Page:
Look into the tank’s ecosystem as the possible culprit for the loss of their appetite.

  • Check water parameters (ammonia + nitrites = 0 ppm)
  • Perform 50% water changes weekly
  • Maintain an optimal temperature at 72-82°F
  • Get a larger tank is possible
  • Make sure the tank’s nitrogen cycle is patiently performed

A water testing kit will give you the numbers you need to be checking for optimal water parameters. Water changes will help to clear up ammonia, but if they continue to spike then the nitrogen cycle was not performed long enough.

Cycle the tank over 4-8 weeks and add your fish back into the tank slowly. The toxins are rising or spiking and the tank can’t handle it without the beneficial bacteria gained from a healthy tank cycling.  A 10-15 gallon should be fine for 6-8 glofish, but a 20 gallon tank would be better.

How Long Can Glofish Survive Without Eating?

Your glofish are not the hardiest of fish, but they can survive up to 3 days without eating. Adding bloodworms or brine shrimp may not work if your glofish was raised on flakes alone.

Go back to basics and try to coat the flakes in vitamin based liquid supplements or liquid garlic. They are meant to build up the immune systems of fish that need it and the garlic flavor could also liven up their appetites.

Is My Glofish Stressed?

Your glofish may be abstaining from feedings because it’s stressed. Look for the following symptoms:

  • excessive hiding
  • gasping for air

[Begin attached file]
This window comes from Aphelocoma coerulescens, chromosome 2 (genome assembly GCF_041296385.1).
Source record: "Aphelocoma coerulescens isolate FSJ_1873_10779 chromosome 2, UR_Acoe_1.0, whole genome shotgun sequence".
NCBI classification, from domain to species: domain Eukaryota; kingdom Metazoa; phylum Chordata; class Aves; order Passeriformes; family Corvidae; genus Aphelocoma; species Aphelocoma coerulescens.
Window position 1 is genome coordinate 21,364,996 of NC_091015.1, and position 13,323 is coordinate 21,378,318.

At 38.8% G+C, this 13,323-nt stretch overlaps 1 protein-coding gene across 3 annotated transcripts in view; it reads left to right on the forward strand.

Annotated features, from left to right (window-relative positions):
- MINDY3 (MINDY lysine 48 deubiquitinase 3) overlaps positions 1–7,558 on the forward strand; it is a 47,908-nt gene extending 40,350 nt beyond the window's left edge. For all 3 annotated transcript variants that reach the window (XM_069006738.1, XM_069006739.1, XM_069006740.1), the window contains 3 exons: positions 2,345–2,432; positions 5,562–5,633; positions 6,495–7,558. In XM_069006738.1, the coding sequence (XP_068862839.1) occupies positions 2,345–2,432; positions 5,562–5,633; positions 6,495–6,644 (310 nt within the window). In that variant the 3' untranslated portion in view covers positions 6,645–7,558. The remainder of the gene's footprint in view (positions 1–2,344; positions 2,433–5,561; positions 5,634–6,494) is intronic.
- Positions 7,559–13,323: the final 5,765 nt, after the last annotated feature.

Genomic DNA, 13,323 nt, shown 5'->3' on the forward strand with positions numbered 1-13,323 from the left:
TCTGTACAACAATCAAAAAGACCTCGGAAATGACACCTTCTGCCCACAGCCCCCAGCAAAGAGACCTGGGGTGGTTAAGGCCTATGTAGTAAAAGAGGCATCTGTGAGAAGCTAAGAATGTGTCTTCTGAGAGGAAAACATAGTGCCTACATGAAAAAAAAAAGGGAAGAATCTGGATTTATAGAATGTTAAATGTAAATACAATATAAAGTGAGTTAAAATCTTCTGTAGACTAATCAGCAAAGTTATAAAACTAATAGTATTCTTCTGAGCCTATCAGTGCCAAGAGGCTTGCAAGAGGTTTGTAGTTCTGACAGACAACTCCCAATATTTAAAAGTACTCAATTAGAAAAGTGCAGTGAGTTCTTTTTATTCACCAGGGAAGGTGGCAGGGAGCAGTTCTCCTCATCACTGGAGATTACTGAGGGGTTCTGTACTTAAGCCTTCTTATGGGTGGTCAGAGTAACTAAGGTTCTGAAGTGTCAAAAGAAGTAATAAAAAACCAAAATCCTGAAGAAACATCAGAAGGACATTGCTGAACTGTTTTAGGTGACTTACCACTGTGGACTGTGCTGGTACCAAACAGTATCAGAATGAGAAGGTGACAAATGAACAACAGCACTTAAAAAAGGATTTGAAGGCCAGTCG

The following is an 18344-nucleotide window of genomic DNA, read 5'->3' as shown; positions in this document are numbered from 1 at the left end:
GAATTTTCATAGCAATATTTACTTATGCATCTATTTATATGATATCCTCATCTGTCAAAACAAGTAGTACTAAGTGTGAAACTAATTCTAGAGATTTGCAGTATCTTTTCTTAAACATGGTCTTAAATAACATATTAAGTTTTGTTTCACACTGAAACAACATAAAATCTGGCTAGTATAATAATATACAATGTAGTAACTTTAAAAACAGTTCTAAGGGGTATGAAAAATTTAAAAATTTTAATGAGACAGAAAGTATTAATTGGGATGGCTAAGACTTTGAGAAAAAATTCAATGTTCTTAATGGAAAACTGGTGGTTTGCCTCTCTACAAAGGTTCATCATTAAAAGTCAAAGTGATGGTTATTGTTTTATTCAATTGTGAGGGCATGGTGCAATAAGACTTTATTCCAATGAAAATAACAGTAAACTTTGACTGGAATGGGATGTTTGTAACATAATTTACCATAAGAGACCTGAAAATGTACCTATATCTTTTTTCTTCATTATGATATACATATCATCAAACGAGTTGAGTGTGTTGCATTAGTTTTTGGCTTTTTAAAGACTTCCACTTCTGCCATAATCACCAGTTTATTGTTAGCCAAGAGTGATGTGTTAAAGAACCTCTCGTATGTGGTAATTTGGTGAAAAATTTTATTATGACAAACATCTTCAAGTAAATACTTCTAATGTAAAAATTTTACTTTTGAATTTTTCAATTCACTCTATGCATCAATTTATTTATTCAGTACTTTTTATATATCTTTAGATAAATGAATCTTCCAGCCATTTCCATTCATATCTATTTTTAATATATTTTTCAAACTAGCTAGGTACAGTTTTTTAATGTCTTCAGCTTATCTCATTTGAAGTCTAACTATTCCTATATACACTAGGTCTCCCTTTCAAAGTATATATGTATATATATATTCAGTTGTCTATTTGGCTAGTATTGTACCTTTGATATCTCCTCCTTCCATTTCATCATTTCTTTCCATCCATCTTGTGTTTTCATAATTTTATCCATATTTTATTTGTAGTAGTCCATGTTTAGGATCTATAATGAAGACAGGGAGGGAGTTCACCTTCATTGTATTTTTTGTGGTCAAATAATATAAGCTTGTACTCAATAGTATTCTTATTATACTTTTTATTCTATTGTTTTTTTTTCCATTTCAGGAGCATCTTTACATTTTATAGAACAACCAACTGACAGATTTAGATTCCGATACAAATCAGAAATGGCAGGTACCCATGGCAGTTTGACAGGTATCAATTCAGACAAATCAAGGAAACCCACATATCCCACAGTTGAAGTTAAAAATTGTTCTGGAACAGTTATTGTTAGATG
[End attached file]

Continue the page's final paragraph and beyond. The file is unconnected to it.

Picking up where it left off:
• darting around erratically 
  • lethargic or sluggish
  • dull or pale color
  • bulging eyes
  • fin damage

The water quality or aggressive tankmates could be causing these symptoms. Be careful because they will lead to a decreased immune system that will invite illness.

A lack of appetite is a sign of stress as well. Perform water changes and remove aggressive tankmates. Make sure the tank is cycled and it’s large enough to reduce any stress involved from overcrowding.


Glofish have healthy appetites when they are comfortable. They will enjoy the company of more glofish in a tank where they can shoal together or swim freely. Larger tankmates and increased toxins through ammonia from excess waste or an improperly cycled tank is sure to decrease their appetites.

If your tank is healthy and your glofish still do not want to eat, reduce feedings to once per day and take a day or two off per week for a little while to see if this livens their appetite. You will not be doing a disservice and you could help prolong their lives by not overfeeding.

Add more carotenoids, vitamins through supplementation or addition of live, frozen or liquid solutions that will boost their immune systems and vary their diets along the way.


We hope your Glofish enjoys its next meal and thank you for taking the time to care enough to research to find solutions. Take a look at all of our Glofish articles for anything and everything to do with caring for them. 

Brian Arial

Brian Arial has kept fish for leisure and worked with fish stores for most of his life. He enjoys writing and caring for aquariums and ponds.